Food Guts - Ingredient Information

Ingredient Lookup

Corn Starch

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Corn Starch on Wikipedia:

Cornstarch, or cornflour in the United Kingdom, New Zealand and Australia, is the starch of the corn (maize) grain. It is also grown from the endosperm of the corn kernel. It has a distinctive appearance and feel when mixed raw with water or milk, giving easily to gentle pressure but resisting sudden pressure (see Dilatant and Non-Newtonian fluid). It is usually included as an anti-caking agent in powdered sugar (10X or

Manufacture

The corn is steeped for 30 to 48 hours, which ferments it slightly. The germ is separated from the endosperm and those two components are ground separately (still soaked). Next the starch is removed from each by washing. It is separated from the gluten and other substances, mostly in hydrocyclones and centrifuges, and dried. (The residue from every stage is used in animal feed and other products.) Finally the starch may be modified for specific purposes.[1]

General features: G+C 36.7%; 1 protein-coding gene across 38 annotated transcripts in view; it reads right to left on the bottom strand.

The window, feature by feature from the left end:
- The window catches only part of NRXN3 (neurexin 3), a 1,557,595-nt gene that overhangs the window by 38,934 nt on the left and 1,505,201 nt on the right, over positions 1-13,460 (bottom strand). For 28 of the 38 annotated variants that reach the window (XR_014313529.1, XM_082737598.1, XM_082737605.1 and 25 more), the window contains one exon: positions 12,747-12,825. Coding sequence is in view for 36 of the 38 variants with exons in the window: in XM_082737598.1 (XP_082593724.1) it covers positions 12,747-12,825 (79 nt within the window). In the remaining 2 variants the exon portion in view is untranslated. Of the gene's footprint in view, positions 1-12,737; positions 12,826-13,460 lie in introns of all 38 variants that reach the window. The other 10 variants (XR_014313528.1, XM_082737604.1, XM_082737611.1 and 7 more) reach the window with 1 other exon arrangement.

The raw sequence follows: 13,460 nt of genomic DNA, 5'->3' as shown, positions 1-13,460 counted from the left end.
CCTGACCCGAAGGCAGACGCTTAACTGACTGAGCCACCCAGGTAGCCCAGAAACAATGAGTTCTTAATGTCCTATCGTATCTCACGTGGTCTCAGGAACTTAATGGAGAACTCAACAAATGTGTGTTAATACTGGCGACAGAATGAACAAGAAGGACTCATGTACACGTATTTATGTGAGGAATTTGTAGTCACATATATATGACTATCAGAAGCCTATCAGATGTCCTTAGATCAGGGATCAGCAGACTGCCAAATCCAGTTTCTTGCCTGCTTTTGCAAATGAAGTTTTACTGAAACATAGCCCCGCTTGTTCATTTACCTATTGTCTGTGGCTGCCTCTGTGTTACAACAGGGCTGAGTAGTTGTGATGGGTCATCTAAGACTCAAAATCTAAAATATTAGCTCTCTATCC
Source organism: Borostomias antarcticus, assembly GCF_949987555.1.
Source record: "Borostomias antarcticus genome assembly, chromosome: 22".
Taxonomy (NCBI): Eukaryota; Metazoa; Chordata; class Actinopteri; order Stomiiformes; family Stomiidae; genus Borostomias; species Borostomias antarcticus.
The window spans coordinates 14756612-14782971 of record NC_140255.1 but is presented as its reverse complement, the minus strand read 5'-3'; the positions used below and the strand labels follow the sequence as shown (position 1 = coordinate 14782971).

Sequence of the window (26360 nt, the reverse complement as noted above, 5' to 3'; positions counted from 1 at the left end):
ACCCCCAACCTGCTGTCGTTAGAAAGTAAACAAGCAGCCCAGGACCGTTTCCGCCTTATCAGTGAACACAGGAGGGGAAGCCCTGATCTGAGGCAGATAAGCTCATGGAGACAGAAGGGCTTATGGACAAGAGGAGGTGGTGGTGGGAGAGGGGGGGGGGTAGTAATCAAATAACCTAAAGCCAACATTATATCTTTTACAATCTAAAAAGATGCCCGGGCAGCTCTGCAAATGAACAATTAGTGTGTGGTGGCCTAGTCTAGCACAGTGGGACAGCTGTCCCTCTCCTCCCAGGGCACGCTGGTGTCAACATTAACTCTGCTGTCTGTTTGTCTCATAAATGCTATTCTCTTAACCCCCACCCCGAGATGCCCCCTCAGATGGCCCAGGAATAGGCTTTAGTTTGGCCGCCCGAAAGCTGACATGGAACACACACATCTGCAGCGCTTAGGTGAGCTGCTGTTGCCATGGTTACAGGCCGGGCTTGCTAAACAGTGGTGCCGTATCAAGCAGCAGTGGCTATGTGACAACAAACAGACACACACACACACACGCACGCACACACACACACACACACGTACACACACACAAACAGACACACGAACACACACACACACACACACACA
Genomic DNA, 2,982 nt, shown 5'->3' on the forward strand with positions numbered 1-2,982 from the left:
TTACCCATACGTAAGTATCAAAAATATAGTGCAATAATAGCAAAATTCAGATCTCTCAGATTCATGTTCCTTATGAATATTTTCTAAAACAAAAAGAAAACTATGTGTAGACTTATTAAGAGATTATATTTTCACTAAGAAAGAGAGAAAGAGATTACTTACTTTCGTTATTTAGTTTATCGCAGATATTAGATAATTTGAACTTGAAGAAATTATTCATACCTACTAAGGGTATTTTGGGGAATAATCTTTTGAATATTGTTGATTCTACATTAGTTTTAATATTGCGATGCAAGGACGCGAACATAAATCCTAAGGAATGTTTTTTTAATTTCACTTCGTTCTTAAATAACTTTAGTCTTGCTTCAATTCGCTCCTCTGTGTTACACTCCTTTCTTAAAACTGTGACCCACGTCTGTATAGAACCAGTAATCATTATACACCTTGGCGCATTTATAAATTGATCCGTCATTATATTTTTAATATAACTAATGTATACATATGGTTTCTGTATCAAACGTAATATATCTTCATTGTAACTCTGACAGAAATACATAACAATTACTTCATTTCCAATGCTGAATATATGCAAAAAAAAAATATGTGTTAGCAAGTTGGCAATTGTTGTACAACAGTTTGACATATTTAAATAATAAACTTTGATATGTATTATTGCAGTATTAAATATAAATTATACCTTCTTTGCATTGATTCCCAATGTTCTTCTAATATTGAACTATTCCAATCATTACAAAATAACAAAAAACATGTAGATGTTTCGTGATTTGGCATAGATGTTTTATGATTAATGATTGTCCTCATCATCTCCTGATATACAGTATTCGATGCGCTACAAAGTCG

Other

Amylophagia is a condition involving the compulsive consumption of excessive amounts of purified starch, often cornstarch.[2]

Other names and varieties

Called cornflour in Commonwealth countries, except in Canada, where it is also known as cornstarch. Called maize starch in Europe

See also

Amylomaize, high amylose starch Waxy corn, waxy maize starch

External links

American Corn Refiners Association Official website

References

^ International Starch: Production of corn starch ^ Arch Fam Med - Amylophagia Presenting as Gestational Diabetes, July 2000, Jackson and Martin 9 (7): 649